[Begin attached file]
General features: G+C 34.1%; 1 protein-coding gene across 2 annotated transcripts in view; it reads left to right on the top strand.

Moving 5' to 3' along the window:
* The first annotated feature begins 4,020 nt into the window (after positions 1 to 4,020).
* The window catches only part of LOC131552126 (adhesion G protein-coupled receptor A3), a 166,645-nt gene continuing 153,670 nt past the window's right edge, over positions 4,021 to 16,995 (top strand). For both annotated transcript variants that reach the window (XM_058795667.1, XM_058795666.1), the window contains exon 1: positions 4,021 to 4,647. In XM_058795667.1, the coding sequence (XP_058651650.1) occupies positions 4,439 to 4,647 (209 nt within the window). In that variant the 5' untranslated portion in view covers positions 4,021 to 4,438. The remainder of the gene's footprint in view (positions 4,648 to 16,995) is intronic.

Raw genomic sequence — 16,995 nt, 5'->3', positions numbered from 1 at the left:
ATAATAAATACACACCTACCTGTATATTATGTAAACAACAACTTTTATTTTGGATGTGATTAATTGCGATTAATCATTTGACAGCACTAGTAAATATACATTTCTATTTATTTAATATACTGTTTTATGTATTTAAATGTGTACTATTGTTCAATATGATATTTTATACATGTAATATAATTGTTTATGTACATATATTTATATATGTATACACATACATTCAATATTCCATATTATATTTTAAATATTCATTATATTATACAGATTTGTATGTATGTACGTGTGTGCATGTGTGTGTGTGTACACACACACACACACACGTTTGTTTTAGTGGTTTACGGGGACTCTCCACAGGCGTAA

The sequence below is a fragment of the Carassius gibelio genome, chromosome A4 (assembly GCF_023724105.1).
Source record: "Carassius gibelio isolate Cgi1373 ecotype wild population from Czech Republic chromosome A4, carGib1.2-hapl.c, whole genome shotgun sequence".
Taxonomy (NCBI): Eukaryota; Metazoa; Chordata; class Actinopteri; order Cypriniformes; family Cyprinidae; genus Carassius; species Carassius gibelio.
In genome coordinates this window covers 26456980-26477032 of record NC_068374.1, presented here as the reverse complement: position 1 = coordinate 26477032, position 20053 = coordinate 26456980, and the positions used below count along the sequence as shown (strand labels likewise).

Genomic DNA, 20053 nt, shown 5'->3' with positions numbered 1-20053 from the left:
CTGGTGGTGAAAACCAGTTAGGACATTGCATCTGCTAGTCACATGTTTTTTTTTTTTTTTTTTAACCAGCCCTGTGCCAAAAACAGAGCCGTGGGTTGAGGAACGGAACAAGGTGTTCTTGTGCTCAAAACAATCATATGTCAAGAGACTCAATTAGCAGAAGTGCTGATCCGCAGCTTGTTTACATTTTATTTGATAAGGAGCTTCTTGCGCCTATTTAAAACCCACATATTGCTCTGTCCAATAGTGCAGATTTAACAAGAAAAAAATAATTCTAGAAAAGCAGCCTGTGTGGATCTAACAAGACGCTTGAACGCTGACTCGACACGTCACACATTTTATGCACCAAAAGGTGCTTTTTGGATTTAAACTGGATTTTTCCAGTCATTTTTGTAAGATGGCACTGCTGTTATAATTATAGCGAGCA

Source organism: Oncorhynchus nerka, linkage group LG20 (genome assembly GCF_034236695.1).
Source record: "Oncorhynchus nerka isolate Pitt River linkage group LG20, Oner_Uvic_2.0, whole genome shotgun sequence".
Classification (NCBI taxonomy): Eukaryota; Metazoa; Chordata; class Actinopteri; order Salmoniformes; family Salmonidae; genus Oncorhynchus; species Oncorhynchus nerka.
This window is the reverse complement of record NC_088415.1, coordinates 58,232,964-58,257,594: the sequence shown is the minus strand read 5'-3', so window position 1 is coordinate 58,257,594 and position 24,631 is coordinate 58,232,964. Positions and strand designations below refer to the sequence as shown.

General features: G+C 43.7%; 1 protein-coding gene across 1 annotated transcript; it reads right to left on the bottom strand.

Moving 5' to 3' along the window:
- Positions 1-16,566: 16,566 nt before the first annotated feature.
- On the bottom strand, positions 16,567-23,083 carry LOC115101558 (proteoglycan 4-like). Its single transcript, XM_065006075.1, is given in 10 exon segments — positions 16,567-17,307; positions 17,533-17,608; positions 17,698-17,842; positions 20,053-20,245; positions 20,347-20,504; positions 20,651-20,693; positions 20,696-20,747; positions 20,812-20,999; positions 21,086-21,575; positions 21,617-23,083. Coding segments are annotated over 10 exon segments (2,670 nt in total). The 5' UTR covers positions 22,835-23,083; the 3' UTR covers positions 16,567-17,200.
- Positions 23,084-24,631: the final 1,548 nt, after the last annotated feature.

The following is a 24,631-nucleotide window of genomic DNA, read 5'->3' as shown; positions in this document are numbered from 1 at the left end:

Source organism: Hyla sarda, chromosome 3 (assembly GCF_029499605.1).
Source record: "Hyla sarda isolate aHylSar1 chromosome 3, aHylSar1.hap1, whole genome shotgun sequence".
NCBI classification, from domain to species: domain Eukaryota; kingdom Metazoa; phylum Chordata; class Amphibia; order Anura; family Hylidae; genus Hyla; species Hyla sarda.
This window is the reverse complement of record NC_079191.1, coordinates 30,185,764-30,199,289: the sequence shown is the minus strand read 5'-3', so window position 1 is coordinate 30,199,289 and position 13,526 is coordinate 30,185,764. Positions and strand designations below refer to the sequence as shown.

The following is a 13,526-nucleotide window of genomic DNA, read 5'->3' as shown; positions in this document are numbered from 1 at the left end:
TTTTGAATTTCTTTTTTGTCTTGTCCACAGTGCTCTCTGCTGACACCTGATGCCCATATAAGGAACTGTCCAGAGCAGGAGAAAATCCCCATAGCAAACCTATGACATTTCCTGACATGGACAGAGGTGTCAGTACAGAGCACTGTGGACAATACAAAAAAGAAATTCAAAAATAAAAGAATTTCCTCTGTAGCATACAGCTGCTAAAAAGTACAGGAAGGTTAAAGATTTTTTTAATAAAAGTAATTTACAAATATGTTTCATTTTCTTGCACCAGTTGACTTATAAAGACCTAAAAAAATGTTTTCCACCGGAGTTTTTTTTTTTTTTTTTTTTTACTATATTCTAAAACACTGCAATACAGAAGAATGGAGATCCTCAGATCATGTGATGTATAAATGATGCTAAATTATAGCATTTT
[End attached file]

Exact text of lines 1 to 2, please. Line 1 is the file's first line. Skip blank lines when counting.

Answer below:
General features: G+C 34.1%; 1 protein-coding gene across 2 annotated transcripts in view; it reads left to right on the top strand.

Moving 5' to 3' along the window: